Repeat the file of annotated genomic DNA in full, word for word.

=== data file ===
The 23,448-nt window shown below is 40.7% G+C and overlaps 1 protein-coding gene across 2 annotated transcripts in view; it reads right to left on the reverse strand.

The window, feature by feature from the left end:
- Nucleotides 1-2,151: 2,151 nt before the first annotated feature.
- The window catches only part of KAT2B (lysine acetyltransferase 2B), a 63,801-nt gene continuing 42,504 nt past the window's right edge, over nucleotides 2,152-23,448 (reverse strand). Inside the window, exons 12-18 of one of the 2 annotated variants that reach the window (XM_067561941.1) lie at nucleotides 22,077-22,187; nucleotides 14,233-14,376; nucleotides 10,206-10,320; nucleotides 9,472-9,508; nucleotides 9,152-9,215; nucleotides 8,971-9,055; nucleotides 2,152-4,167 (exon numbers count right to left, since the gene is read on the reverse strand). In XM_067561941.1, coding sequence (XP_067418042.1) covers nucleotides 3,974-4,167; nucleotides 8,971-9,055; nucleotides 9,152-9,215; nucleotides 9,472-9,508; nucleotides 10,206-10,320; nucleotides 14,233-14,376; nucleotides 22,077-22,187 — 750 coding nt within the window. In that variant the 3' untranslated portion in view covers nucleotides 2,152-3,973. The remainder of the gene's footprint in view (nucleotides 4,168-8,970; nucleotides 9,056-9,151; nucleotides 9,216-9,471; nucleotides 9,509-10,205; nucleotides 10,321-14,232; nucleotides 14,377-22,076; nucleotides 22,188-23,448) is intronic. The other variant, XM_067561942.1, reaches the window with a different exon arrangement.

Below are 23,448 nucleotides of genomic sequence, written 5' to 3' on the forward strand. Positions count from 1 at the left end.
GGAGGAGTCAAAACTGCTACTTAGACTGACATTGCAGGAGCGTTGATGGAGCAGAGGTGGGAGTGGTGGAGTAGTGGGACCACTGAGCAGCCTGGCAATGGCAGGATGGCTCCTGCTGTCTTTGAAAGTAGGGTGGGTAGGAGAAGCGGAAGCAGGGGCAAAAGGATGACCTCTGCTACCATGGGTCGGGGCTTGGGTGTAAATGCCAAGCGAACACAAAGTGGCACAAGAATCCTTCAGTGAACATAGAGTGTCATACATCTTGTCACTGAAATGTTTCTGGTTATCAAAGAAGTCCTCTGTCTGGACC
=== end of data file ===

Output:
The 23,448-nt window shown below is 40.7% G+C and overlaps 1 protein-coding gene across 2 annotated transcripts in view; it reads right to left on the reverse strand.

The window, feature by feature from the left end:
- Nucleotides 1-2,151: 2,151 nt before the first annotated feature.
- The window catches only part of KAT2B (lysine acetyltransferase 2B), a 63,801-nt gene continuing 42,504 nt past the window's right edge, over nucleotides 2,152-23,448 (reverse strand). Inside the window, exons 12-18 of one of the 2 annotated variants that reach the window (XM_067561941.1) lie at nucleotides 22,077-22,187; nucleotides 14,233-14,376; nucleotides 10,206-10,320; nucleotides 9,472-9,508; nucleotides 9,152-9,215; nucleotides 8,971-9,055; nucleotides 2,152-4,167 (exon numbers count right to left, since the gene is read on the reverse strand). In XM_067561941.1, coding sequence (XP_067418042.1) covers nucleotides 3,974-4,167; nucleotides 8,971-9,055; nucleotides 9,152-9,215; nucleotides 9,472-9,508; nucleotides 10,206-10,320; nucleotides 14,233-14,376; nucleotides 22,077-22,187 — 750 coding nt within the window. In that variant the 3' untranslated portion in view covers nucleotides 2,152-3,973. The remainder of the gene's footprint in view (nucleotides 4,168-8,970; nucleotides 9,056-9,151; nucleotides 9,216-9,471; nucleotides 9,509-10,205; nucleotides 10,321-14,232; nucleotides 14,377-22,076; nucleotides 22,188-23,448) is intronic. The other variant, XM_067561942.1, reaches the window with a different exon arrangement.

Below are 23,448 nucleotides of genomic sequence, written 5' to 3' on the forward strand. Positions count from 1 at the left end.
GGAGGAGTCAAAACTGCTACTTAGACTGACATTGCAGGAGCGTTGATGGAGCAGAGGTGGGAGTGGTGGAGTAGTGGGACCACTGAGCAGCCTGGCAATGGCAGGATGGCTCCTGCTGTCTTTGAAAGTAGGGTGGGTAGGAGAAGCGGAAGCAGGGGCAAAAGGATGACCTCTGCTACCATGGGTCGGGGCTTGGGTGTAAATGCCAAGCGAACACAAAGTGGCACAAGAATCCTTCAGTGAACATAGAGTGTCATACATCTTGTCACTGAAATGTTTCTGGTTATCAAAGAAGTCCTCTGTCTGGACC